Mars May Have Snowstorms at Night

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When you think about Mars, you probably imagine a vast, red desert, deathly still and sapped of moisture. While that's mostly true, there some water there — it's just in the form of ice and vapor. In August of 2017, researchers learned of another way the Red Planet isn't all that stagnant: it may have snowstorms.

This is a visualization of the topography near the Martian north pole as measured with the MOLA instrument.

Walkin' In A Martian Wonderland

Just like Earth, Mars has an atmosphere. It's much thinner than ours — about 100 times thinner, in fact — but it's still substantial enough to get its share of wind, ice clouds, and even snow. Until recently, scientists believed that Martian snowflakes fell incredibly slowly, gradually accumulating until they were just large enough to drift toward the ground at barely 2 kilometers a day.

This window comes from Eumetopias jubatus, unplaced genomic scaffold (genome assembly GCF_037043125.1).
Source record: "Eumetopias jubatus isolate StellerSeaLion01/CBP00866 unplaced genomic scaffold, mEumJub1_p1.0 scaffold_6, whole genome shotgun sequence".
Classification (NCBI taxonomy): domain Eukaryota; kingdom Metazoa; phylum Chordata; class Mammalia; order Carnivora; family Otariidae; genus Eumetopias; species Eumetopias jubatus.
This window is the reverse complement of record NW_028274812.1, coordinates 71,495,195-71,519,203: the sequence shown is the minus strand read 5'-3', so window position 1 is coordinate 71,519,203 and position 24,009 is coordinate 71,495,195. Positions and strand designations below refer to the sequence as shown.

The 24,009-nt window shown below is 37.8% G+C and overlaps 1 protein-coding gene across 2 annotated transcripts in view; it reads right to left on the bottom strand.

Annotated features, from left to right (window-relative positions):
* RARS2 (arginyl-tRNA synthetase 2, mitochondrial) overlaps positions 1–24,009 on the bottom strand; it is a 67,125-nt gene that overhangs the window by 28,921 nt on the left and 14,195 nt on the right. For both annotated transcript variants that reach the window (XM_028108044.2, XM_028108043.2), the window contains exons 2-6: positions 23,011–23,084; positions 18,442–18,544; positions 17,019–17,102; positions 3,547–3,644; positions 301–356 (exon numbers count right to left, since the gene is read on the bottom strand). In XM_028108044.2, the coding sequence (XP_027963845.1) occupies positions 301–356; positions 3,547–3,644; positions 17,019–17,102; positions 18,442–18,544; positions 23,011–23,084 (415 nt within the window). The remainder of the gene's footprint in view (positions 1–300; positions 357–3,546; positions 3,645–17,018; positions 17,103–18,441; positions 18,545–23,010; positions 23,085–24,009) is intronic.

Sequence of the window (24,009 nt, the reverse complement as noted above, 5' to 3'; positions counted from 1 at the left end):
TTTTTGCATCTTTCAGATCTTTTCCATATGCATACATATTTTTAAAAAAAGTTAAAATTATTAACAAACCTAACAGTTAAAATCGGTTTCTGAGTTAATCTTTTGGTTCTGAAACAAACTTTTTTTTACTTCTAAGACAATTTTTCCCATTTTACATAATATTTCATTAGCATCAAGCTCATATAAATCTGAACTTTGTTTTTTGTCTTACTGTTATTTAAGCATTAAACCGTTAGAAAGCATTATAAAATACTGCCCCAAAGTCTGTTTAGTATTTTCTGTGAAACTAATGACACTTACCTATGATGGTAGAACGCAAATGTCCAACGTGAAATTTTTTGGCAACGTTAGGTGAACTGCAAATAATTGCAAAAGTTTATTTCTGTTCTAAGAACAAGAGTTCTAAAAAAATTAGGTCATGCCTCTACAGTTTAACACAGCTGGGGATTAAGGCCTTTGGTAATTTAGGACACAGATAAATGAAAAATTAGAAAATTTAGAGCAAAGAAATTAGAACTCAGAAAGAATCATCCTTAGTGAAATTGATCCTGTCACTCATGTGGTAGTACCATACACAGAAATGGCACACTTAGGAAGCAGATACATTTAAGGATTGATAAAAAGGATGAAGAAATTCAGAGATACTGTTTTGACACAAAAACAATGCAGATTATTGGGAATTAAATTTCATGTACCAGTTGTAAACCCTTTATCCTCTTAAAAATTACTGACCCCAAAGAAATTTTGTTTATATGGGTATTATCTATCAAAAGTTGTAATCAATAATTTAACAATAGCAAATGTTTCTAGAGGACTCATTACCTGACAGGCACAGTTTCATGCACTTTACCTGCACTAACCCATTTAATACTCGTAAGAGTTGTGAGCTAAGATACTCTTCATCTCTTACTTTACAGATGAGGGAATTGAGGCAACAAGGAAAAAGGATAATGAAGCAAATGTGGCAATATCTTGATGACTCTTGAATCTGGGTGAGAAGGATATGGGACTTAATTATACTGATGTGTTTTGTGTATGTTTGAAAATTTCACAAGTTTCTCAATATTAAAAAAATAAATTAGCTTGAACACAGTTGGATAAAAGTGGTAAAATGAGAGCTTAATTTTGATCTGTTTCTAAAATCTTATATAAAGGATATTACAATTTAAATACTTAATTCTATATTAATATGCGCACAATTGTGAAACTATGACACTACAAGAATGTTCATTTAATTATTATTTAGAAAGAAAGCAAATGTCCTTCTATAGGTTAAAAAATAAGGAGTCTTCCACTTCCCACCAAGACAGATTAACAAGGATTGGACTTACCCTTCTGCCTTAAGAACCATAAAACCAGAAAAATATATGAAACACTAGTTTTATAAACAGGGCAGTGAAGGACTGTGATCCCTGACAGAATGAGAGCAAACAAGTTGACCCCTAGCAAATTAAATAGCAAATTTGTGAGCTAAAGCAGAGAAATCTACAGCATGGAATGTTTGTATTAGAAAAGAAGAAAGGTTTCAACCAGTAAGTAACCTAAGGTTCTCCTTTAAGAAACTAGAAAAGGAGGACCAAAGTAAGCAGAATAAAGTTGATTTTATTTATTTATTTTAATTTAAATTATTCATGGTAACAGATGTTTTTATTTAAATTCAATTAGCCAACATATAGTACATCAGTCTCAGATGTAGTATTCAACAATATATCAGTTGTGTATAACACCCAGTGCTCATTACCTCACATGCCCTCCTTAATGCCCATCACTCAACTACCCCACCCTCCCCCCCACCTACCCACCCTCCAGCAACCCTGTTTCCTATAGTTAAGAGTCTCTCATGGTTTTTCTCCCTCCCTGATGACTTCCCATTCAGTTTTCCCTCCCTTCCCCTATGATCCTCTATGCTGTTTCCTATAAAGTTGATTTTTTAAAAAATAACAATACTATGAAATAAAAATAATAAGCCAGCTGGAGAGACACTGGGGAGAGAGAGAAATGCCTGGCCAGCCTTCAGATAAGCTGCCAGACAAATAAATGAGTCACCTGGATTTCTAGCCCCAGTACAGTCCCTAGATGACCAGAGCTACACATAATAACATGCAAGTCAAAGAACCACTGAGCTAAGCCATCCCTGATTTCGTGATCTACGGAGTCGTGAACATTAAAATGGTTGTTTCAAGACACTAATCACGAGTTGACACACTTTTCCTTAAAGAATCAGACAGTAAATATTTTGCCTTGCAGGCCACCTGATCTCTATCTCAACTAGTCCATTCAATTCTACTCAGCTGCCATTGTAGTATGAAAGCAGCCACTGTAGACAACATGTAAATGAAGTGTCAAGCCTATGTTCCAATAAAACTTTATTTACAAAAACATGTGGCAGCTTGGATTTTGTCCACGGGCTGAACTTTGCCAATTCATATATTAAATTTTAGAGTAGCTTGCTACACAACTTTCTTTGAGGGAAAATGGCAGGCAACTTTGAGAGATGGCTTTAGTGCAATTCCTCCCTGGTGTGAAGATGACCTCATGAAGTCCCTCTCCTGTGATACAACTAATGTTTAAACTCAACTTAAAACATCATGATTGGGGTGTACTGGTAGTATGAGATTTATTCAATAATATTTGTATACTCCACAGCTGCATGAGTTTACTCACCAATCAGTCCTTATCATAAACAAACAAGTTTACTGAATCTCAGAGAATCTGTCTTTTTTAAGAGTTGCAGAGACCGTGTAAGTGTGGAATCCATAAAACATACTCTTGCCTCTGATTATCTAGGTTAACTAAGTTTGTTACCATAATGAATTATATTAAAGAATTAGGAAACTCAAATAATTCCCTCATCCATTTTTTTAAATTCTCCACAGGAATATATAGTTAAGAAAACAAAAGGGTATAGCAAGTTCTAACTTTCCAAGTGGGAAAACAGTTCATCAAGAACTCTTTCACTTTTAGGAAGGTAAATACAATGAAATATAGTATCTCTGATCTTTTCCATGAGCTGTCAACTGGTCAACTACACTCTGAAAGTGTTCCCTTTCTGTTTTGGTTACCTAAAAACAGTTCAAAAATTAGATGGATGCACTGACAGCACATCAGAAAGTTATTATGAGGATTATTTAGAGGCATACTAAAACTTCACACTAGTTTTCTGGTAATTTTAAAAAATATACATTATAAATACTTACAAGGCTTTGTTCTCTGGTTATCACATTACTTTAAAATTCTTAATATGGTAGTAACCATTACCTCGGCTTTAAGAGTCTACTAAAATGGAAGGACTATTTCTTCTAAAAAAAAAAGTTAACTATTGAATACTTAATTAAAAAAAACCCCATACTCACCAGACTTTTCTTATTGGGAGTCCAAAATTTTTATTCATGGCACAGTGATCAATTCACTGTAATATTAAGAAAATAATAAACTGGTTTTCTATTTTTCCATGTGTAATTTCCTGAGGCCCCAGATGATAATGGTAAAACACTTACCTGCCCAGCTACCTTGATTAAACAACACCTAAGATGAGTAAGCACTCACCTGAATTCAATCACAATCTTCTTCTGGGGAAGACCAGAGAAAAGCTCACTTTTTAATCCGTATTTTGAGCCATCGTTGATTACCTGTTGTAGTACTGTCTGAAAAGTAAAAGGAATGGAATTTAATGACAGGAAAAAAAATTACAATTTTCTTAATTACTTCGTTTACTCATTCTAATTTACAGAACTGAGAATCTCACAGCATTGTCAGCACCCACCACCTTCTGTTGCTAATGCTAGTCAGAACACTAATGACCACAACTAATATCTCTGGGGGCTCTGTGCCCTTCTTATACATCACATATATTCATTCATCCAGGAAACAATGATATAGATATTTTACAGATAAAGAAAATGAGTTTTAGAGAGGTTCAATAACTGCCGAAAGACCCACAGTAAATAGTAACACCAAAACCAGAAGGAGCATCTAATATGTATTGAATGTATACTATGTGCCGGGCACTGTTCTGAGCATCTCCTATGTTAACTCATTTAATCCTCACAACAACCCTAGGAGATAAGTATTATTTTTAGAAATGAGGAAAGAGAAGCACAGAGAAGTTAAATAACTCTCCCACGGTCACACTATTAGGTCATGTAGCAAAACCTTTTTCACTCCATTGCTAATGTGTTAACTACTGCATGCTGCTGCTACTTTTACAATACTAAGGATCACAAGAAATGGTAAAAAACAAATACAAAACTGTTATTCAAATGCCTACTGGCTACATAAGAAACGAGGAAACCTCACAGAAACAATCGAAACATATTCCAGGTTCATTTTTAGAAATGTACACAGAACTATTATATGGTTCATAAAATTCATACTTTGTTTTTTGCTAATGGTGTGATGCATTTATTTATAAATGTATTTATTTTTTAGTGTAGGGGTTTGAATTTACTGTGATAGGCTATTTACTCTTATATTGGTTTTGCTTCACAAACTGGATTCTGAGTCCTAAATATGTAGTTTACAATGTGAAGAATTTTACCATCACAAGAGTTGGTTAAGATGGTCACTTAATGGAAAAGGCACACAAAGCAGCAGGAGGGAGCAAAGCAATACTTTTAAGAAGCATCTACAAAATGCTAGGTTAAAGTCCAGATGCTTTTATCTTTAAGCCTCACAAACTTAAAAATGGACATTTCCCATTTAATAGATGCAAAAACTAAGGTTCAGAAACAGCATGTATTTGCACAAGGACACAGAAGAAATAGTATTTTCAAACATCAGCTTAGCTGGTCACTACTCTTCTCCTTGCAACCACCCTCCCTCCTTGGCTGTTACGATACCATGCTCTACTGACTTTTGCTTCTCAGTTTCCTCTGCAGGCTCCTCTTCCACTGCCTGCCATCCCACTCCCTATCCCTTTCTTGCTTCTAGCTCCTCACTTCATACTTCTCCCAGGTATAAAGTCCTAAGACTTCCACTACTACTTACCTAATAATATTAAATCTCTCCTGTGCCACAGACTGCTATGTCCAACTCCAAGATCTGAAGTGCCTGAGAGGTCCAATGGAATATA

But recent observations didn't match up with that. While analyzing data from NASA's Mars Global Surveyor and Mars Reconnaissance Orbiter spacecraft, planetary scientist Aymeric Spiga and his colleagues noticed something strange. In the dead of night, heat was mixing in the atmosphere near the Martian surface — something that's regularly seen during the day in full sunlight, but not at night.

After spending a few years developing a model to simulate Martian weather, the researchers discovered what was going on. When the ice particles in the clouds cool at night, they can generate unstable turbulence, leading to strong winds — we're talking vertical plumes gusting at 22 mph (36 km/h), the kinds of speeds seen during moderate thunderstorms here on Earth. That makes them a bit like microbursts, the sudden, violent downpours we get on this planet.

Dust In The Wind

This shows that there's more to the Martian atmosphere than meets the eye. The fact that these researchers now have a way to model weather on the Red Planet means that we may have new discoveries waiting to be found. "Since you have these powerful winds, these are able to vigorously mix anything, such as heat, water, methane, ozone, dust," Spiga told "We can now use this data to see what impact these winds have on, say, how water moved from one region to another on Mars in the present and past."

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The Weather on Mars